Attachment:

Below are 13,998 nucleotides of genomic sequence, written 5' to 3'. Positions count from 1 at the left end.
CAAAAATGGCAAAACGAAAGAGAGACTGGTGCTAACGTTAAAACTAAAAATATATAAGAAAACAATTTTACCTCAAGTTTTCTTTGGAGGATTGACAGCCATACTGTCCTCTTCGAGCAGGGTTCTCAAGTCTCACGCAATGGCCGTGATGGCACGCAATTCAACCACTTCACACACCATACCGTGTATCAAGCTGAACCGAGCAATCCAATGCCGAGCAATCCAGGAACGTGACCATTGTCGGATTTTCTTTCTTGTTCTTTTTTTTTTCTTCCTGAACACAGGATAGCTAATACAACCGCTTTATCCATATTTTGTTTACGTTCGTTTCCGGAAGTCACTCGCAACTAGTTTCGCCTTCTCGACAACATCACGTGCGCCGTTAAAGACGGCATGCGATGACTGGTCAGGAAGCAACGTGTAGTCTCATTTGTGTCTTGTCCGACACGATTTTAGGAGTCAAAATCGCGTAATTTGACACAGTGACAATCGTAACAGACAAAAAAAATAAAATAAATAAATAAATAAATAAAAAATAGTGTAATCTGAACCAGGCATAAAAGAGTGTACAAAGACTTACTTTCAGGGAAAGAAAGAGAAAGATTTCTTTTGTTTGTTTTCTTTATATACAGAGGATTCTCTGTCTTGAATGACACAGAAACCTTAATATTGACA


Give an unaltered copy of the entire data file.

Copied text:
Below are 13,998 nucleotides of genomic sequence, written 5' to 3'. Positions count from 1 at the left end.
CAAAAATGGCAAAACGAAAGAGAGACTGGTGCTAACGTTAAAACTAAAAATATATAAGAAAACAATTTTACCTCAAGTTTTCTTTGGAGGATTGACAGCCATACTGTCCTCTTCGAGCAGGGTTCTCAAGTCTCACGCAATGGCCGTGATGGCACGCAATTCAACCACTTCACACACCATACCGTGTATCAAGCTGAACCGAGCAATCCAATGCCGAGCAATCCAGGAACGTGACCATTGTCGGATTTTCTTTCTTGTTCTTTTTTTTTTCTTCCTGAACACAGGATAGCTAATACAACCGCTTTATCCATATTTTGTTTACGTTCGTTTCCGGAAGTCACTCGCAACTAGTTTCGCCTTCTCGACAACATCACGTGCGCCGTTAAAGACGGCATGCGATGACTGGTCAGGAAGCAACGTGTAGTCTCATTTGTGTCTTGTCCGACACGATTTTAGGAGTCAAAATCGCGTAATTTGACACAGTGACAATCGTAACAGACAAAAAAAATAAAATAAATAAATAAATAAATAAAAAATAGTGTAATCTGAACCAGGCATAAAAGAGTGTACAAAGACTTACTTTCAGGGAAAGAAAGAGAAAGATTTCTTTTGTTTGTTTTCTTTATATACAGAGGATTCTCTGTCTTGAATGACACAGAAACCTTAATATTGACA